As a follow-up to your work in Concept Experience #5, this assignment asks you to study and articulate what makes an effective integration of outside research and hyperlinks in a text similar to the Inquiry Project draft that you will begin writing this week.
A signal phrase is a phrase that introduces a quote or the findings of a study. It tells the reader who is speaking and identifies where or when a study was published and thus gives credibility to the evidence you use as a writer.
Writers of internet texts demonstrate a wide range of signal phrase use, ranging from none used at all, to vague mentions of a study (that must be “out there” somewhere, but you have to track it down if you want to find it), to linking directly to the study in their text, and finally, to developing some discussion of the study in the text as well as providing a link.
For the purposes of your Inquiry Project, we want you to do MORE, rather than less, when it comes to signaling your sources. In the examples below, you will read 4 attempts to integrate information about the same study. Already you will see that #4 provides the most extensive signal phrase, and the most developed commentary on the study, blending the key findings of the study into the writer’s document so that the reader doesn’t have to follow a link to read the abstract if (s)he doesn’t want to.
It’s important to understand that the link to an article should supplement your writing. That is, if the reader is really interested in learning more about the study, (s)he can easily access it. At the same time, the link should not be the only information you provide in your text about the study. It’s your job as a writer to call attention to key points in the study that support a point you are making in your argument. Compare:
- It has been shown through research that feelings displayed on Facebook are contagious. If you see more positive posts than negative posts, then you start posting more positive posts as well.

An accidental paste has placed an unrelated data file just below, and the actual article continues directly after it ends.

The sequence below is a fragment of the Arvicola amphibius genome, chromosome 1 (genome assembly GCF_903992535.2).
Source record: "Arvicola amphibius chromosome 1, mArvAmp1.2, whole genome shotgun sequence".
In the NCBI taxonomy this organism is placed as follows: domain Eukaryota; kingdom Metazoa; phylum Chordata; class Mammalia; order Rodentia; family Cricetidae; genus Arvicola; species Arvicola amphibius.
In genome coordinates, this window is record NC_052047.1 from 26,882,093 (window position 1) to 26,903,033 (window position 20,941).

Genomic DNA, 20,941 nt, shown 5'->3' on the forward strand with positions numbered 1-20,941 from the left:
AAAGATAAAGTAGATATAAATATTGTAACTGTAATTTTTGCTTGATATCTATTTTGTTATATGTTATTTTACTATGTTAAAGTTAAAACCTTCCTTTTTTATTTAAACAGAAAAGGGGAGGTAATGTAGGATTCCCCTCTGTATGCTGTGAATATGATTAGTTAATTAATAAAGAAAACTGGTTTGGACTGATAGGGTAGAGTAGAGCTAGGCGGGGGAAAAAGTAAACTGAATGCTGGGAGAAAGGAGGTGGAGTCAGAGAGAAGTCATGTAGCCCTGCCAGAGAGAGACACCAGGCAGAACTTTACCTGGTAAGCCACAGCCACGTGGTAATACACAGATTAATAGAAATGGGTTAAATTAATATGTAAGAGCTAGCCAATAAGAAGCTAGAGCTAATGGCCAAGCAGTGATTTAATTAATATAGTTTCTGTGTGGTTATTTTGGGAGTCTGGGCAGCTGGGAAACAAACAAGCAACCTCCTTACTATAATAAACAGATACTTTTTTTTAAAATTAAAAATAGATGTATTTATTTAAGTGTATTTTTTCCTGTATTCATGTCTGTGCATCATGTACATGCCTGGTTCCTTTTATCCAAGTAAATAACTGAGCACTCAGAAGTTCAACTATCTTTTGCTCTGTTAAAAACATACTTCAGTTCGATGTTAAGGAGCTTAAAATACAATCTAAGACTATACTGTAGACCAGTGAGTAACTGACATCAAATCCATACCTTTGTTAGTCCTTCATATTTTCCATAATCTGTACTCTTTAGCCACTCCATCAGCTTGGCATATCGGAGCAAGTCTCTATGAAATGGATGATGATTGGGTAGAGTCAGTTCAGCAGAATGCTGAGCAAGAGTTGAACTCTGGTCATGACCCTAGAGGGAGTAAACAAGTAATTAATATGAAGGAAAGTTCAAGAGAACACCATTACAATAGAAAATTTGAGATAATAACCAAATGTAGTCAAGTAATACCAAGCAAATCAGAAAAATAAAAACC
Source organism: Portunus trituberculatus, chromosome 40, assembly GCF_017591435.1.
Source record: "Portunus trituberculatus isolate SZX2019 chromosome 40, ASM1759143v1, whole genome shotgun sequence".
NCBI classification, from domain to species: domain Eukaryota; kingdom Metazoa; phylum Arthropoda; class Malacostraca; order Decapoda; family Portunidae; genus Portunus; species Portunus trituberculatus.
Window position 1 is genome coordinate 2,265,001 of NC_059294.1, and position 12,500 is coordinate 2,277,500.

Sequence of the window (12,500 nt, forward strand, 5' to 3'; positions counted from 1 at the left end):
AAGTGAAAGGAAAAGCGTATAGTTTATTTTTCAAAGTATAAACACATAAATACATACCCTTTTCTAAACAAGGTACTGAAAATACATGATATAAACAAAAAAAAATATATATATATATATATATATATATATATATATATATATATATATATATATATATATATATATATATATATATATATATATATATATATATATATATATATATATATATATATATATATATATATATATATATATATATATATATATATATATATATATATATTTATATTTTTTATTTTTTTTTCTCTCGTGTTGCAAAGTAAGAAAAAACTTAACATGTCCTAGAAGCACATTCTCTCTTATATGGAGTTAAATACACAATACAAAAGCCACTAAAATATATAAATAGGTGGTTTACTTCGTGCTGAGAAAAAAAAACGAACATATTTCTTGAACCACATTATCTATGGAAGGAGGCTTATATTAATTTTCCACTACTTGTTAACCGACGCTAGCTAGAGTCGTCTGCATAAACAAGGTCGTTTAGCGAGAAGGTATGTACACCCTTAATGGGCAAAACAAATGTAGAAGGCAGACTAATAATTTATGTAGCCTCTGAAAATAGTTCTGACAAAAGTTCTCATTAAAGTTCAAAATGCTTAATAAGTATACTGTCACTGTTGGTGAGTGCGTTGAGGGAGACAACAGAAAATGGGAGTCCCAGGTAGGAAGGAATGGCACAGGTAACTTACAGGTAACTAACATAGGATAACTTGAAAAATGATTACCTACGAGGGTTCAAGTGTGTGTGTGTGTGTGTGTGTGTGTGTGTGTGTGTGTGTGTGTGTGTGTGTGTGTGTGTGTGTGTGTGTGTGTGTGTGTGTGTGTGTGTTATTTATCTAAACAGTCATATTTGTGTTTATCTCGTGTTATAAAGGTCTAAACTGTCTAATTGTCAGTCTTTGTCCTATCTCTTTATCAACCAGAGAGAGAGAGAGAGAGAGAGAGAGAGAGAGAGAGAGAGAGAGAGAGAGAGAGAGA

- There have been studies done on Facebook and all the emotions related to posts. “We have enough power in this data set to show that emotional expressions spread online and also that positive expressions spread more than negative.”
- Researchers in a new study have found that feelings displayed on Facebook are contagious. They found enough data to show that “emotional expressions spread online and also that positive expressions spread more than negative.”
- In a new study, researchers from University of California, San Diego have found that feelings displayed on Facebook are contagious. Publishing a paper in the journal PLOS ONE, the team analyzed over a billion anonymous status updates from more than 100 million Facebook subscribers across the United States and found that positive posts beget positive posts and negative posts beget negative posts. They said that while both are common on the site, the positive posts are more influential. They concluded, “We have enough power in this data set to show that emotional expressions spread online and also that positive expressions spread more than negative.”
For this Concept Experience #6 (title of the blog post): Copy the four statements above into a blog post. After each, in bold, articulate the specific failings of #1, #2, and #3. Each have somewhat different shortcomings (in terms of in-text citations, signal phrases, and links) and this exercise asks you to study these statements and specifically name and reflect on the shortcomings. This means write a few sentences about each failing.
Afterwards, read the full article in which #4 appears here, and reflect on the writer’s use of signal phrases to support his argument. Since #3 is almost effective, study the links used and the signal phrases to articulate what makes #4 more effective than #3.
The goal: After identifying the shortcomings of the source integration attempts above, you will NOT make the same mistakes in your Inquiry Project. : )